Microsoft, defeated by Toronto i4i at US Supreme Court, ordered to pay $290 million for patent infringement

Thursday, 9 June, 2011

Microsoft, defeated by Toronto i4i at US Supreme Court, ordered to pay $290 million for patent infringement. See full US Supreme Court decision.

See my previous Microsoft v. i4i articles here (2011), here (2011), and here (2009).


Summary of Microsoft v. i4i Oral Argument @ US Supreme Court

Monday, 18 April, 2011

Check out Patently O’s “Summary of Microsoft v. i4i Oral Argument“‘ See a rough US Supreme Court transcript of this case. [HT Patently O]

See also National Post, “Chairman of i4i confident Microsoft defeated

““We think it went tremendously well,” he [Loudon Owen, chairman of Toronto based i4i] said in a telephone interview after leaving the Washington courtroom. “I would be very very surprised if it wasn’t a favourable ruling for us.””

Reuters, “Top court hears Microsoft appeal on i4i patent

CNet, “Supreme Court queries Microsoft on patent law

“Just as Microsoft lawyer Thomas Hungar began presenting its arguments, Justices Antonin Scalia, Ruth Bader Ginsberg, and Elena Kagen pressed him on the legal precedent in a 1934 case that seemed to mandate using a higher evidentiary standard.

“The language of that opinion is extremely broad,” Kagan said, according to a transcript. “And if you read that opinion, no one would gather from that opinion the kinds of limits that you’re suggesting on it.

Ginsburg, too, seemed to read the earlier ruling as requiring a higher standard of evidence than Microsoft proposes.

“An infringer who assails the validity of a patent…bears a heavy burden of persuasion and fails unless his evidence has more than a dubious preponderance,” Ginsburg said.”


Worth Reading: Securing privacy, Showrunner DIY TV promos, Legal strategies in Charlie Sheen case, High noon in i4i-Microsoft fight

Monday, 18 April, 2011

* Guardian, Cory Doctorow: ‘The most powerful mechanism we have for securing the privacy of individuals is for them to care about that privacy’ – video – “Blogger, writer and activist Cory Doctorow on social networking, revolution and how to avoid haemorrhaging personal information online”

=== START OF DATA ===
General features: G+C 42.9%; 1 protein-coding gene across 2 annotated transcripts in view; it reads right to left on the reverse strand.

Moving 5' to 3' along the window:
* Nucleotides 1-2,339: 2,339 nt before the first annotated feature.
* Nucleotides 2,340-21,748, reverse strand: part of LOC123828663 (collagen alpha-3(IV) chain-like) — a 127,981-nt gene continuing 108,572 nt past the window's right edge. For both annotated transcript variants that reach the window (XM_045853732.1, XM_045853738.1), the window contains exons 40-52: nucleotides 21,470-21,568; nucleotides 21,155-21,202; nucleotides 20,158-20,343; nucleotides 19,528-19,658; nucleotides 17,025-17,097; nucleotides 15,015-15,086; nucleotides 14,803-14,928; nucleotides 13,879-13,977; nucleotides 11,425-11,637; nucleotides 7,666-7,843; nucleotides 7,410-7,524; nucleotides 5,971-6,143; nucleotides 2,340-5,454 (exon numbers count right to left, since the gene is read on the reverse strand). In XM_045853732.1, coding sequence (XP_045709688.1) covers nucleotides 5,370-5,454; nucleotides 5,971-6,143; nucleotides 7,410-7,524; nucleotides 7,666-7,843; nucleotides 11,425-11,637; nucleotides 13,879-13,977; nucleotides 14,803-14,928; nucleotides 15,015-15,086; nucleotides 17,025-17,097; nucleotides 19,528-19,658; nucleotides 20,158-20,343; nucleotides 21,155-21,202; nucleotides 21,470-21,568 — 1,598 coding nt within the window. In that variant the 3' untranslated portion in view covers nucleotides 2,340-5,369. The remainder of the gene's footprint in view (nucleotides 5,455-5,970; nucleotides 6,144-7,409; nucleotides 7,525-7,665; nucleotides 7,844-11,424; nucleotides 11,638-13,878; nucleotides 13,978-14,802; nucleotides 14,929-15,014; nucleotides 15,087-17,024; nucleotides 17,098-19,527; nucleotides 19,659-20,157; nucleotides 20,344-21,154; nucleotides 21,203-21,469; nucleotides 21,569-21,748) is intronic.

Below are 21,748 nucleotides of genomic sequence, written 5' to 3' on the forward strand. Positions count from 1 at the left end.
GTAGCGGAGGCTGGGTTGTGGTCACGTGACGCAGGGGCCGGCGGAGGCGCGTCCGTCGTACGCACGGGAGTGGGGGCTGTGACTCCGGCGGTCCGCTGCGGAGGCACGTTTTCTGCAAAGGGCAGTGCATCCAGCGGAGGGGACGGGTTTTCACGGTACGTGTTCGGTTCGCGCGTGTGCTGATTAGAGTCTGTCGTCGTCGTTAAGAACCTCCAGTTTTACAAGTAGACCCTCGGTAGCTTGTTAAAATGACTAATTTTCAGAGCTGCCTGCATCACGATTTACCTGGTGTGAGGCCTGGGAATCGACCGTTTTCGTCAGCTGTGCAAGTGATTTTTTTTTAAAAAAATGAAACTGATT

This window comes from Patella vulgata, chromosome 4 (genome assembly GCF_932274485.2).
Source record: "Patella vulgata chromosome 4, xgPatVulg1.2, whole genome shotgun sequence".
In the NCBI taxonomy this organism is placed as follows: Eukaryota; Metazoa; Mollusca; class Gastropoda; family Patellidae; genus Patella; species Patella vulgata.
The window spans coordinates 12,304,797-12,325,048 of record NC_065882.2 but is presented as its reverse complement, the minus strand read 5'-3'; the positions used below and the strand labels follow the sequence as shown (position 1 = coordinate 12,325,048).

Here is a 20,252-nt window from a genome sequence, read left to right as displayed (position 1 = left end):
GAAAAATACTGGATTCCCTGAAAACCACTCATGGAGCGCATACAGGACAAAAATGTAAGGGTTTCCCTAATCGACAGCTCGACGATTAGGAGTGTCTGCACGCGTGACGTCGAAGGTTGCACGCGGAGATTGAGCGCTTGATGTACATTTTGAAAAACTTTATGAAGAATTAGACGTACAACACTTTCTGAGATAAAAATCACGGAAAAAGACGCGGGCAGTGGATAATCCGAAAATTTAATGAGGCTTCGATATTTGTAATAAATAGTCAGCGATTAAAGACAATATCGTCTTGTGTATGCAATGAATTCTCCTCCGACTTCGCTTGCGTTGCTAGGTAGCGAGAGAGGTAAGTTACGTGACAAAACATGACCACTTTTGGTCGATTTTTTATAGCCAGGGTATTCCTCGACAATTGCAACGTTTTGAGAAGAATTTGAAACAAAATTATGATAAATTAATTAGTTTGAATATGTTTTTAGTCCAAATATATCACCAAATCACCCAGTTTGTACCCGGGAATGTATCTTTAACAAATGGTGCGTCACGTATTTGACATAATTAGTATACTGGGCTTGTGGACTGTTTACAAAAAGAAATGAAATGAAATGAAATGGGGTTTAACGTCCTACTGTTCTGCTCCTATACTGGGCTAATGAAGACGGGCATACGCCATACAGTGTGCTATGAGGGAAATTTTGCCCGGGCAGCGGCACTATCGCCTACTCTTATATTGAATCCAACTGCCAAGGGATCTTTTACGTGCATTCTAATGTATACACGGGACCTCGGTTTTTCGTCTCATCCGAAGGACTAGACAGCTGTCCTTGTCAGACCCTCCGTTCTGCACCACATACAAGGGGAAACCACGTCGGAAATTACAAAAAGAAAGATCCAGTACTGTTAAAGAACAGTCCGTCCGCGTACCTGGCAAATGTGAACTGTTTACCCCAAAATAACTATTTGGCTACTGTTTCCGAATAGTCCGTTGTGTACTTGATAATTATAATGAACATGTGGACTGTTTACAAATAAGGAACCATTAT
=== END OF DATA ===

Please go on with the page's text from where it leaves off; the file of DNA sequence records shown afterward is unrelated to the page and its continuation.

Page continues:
* The Hollywood Reporter, Q&A: ‘Cougar Town’ Boss Bill Lawrence Airs His Frustrations With Disney

THR: So what does work?

Lawrence: There are some shows like Modern Family or American Idol where lightening strikes. Otherwise, you have two options. First, you build word-of-mouth.

THR: And the second?

Lawrence: Keep your loyal fans interested by giving them as much access, content and interaction as possible. That’s what I like as a TV viewer. For me, every show that I’ve felt like, “Wow, they actually care what the fans think” or “they’re actually writing for somebody,” I’m more loyal to. On Scrubs, we gave our fans extra content and access to the cast and writers. And in return, we could count on them to find the show on a network that moved the show about 20 times. Read the rest of this entry »


Toronto’s i4i v. Microsoft at US Supreme Court

Sunday, 17 April, 2011

“The United States Supreme Court will begin hearing arguments Monday for and against changing U.S. patent law to make it easier to invalidate patents – the latest chapter in a historic legal battle between a small Toronto company [i4i] and the largest software firm [Microsoft] on earth.”

For some insightful discussions and “light” readings, see following from Patently O,

* “Microsoft v. i4i: Shifting Weight of Evidence versus Shifting Burden of Proof

* “Briefing Microsoft v. i4i: Amicus Briefs Supporting Easier Invalidation of Patents in Court


i4i v. Microsoft (CAFC 2009-1504)

Tuesday, 29 December, 2009

From TorStar “U.S. appeals court backs T.O. firm over Microsoft“,

“Microsoft Corp. has lost an appeal against a small Toronto company in a patent fight that cost the world’s biggest software maker $290 million (U.S.) and forced it to alter its ubiquitous MS Word program.”

i4i v. Microsoft (CAFC 2009-1504)

Since 2003, versions of Microsoft Word, a word processing and editing software, have had XML editing capabilities. In 2007, i4i filed this action against Microsoft, the developer and seller of Word.

These two commentaries on the case in The Patent Prospector were fun to read,

“As with other issues in this case, Microsoft screwed its own pooch with procedural sloppiness.”

“There was no hesitation to rub salt in that wound.”

[via The Patent Prospector]


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